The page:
Shakespeare, Brecht, and the Intercultural Sign

Shakespeare, Brecht, and the Intercultural Sign

Post-Contemporary Interventions

More about this series

Book Pages: 312 Illustrations: 9 illustrations Published: September 2001

Author: Antony Tatlow

Subjects
Literature and Literary Studies > Literary Criticism, Theater and Performance > Theater

In Shakespeare, Brecht, and the Intercultural Sign renowned Brecht scholar Antony Tatlow uses drama to investigate cultural crossings and to show how intercultural readings or performances question the settled assumptions we bring to interpretations of familiar texts. Through a “textual anthropology” Tatlow examines the interplay between interpretations of Shakespeare and readings of Brecht, whose work he rereads in the light of theories of the social subject from Nietzsche to Derrida and in relation to East Asian culture, as well as practices within Chinese and Japanese theater that shape their versions of Shakespearean drama.
Reflecting on how, why, and to what effect knowledges and styles of performance pollinate across cultures, Tatlow demonstrates that the employment of one culture’s material in the context of another defamiliarizes the conventions of representation in an act that facilitates access to what previously had been culturally repressed. By reading the intercultural, Tatlow shows, we are able not only to historicize the effects of those repressions that create a social unconscious but also gain access to what might otherwise have remained invisible.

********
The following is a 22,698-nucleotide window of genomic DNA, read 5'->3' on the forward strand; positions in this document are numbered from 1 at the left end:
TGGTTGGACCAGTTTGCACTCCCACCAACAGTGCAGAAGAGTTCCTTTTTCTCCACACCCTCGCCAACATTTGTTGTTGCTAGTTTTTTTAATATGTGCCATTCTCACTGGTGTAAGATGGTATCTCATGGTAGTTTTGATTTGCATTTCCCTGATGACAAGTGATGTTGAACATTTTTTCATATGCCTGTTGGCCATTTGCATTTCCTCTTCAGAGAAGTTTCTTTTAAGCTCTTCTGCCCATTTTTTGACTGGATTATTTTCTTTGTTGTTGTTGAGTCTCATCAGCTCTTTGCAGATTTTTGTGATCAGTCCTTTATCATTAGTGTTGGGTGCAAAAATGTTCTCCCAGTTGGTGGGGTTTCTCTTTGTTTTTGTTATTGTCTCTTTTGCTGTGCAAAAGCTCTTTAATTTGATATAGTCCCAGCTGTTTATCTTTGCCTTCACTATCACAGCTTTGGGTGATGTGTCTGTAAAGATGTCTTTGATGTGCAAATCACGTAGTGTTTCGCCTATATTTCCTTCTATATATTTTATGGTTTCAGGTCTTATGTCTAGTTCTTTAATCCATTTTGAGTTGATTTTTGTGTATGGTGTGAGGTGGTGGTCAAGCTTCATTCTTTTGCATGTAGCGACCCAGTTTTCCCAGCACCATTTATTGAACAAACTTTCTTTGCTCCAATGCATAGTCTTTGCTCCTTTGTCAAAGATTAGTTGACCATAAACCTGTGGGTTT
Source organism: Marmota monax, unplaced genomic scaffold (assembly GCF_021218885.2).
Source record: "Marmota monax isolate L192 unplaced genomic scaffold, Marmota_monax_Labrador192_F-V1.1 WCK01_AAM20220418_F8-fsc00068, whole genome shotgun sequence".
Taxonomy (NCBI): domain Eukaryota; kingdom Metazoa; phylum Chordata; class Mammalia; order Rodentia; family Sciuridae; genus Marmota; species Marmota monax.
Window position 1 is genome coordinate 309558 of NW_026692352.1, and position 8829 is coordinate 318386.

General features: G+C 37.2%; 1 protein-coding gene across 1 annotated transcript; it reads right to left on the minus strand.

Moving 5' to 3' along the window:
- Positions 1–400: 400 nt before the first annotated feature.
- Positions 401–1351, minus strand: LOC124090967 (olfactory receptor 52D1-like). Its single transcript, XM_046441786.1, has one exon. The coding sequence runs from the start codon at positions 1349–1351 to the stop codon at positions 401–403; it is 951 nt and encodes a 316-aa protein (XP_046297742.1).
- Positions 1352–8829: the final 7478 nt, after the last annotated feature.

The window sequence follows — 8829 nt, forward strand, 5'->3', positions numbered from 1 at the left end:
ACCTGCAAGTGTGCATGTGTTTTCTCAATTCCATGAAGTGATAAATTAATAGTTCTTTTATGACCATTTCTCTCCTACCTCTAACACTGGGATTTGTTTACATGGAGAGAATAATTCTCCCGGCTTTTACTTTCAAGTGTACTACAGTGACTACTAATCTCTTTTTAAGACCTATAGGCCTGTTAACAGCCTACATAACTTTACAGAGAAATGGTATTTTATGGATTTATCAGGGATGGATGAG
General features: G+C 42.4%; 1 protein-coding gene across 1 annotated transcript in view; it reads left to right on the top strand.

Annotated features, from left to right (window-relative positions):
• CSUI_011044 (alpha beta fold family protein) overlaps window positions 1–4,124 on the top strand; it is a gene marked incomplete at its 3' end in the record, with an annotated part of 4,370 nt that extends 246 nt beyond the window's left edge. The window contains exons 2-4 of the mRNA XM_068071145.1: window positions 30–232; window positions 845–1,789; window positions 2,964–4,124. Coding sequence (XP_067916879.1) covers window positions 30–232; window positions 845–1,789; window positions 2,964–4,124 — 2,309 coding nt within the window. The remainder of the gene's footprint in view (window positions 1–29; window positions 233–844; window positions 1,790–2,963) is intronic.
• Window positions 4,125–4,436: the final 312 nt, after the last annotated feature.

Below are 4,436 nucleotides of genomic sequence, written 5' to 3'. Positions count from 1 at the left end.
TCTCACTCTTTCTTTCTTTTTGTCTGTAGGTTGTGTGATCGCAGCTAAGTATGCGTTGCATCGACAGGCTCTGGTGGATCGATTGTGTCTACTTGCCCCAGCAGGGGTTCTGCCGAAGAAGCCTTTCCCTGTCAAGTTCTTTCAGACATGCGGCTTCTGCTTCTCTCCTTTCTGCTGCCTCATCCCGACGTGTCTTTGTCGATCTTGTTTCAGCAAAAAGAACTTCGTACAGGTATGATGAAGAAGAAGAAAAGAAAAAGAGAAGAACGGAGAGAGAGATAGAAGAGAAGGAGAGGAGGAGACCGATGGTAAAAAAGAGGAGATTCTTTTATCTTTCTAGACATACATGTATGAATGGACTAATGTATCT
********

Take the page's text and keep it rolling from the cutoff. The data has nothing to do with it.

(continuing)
This remarkable study will interest students of cultural interaction and aesthetics, as well as readers interested in theater, Shakespeare, Brecht, China, and Japan.

Praise

“An interesting and commendable contribution to Shakespeare studies and comparative literature. Tatlow has a cogent, complex, and distinctive point of view.” — Hugh H. Grady, author of Shakespeare and Modernity: Early Modern to Millennium


“This work by Antony Tatlow is timely, original, and provocatively and lucidly written. Its theoretical and analytic sophistication makes it a welcome exemplum of East-West comparative study—one that rings with the authority of a seasoned eyewitness no less than that of an erudite thinker.” — Anthony C. Yu, University of Chicago


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Author/Editor Bios Back to Top

Antony Tatlow was Professor and Head of Comparative Literature at the University of Hong Kong for many years before assuming his current position as Professor of Comparative Literature and Coordinator of the Graduate Centre for Arts Research at the University of Dublin. His previous books include The Mask of Evil: Brecht’s Response to the Poetry, Theatre, and Thought of China and Japan.

Table of Contents Back to Top
Preface

Prologue

1. Reading the Intercultural: Cultures of Reading

2. Intercultural Signs: Textual Anthropology

3. Desire, Laughter, and the Social Unconscious

4. Historicizing the Unconscious in Plautine and Shakespearean Farce

5. Coriolanus and the Historical Text

6. Macbeth in Kunju Opera

Epilogue

Notes

Works Cited

Index
Sales/Territorial Rights: World

Rights and licensing

Winner, 2002 Association of Theater in Higher Education Book Award


Additional InformationBack to Top
Paper ISBN: 978-0-8223-2763-9 / Cloth ISBN: 978-0-8223-2753-0
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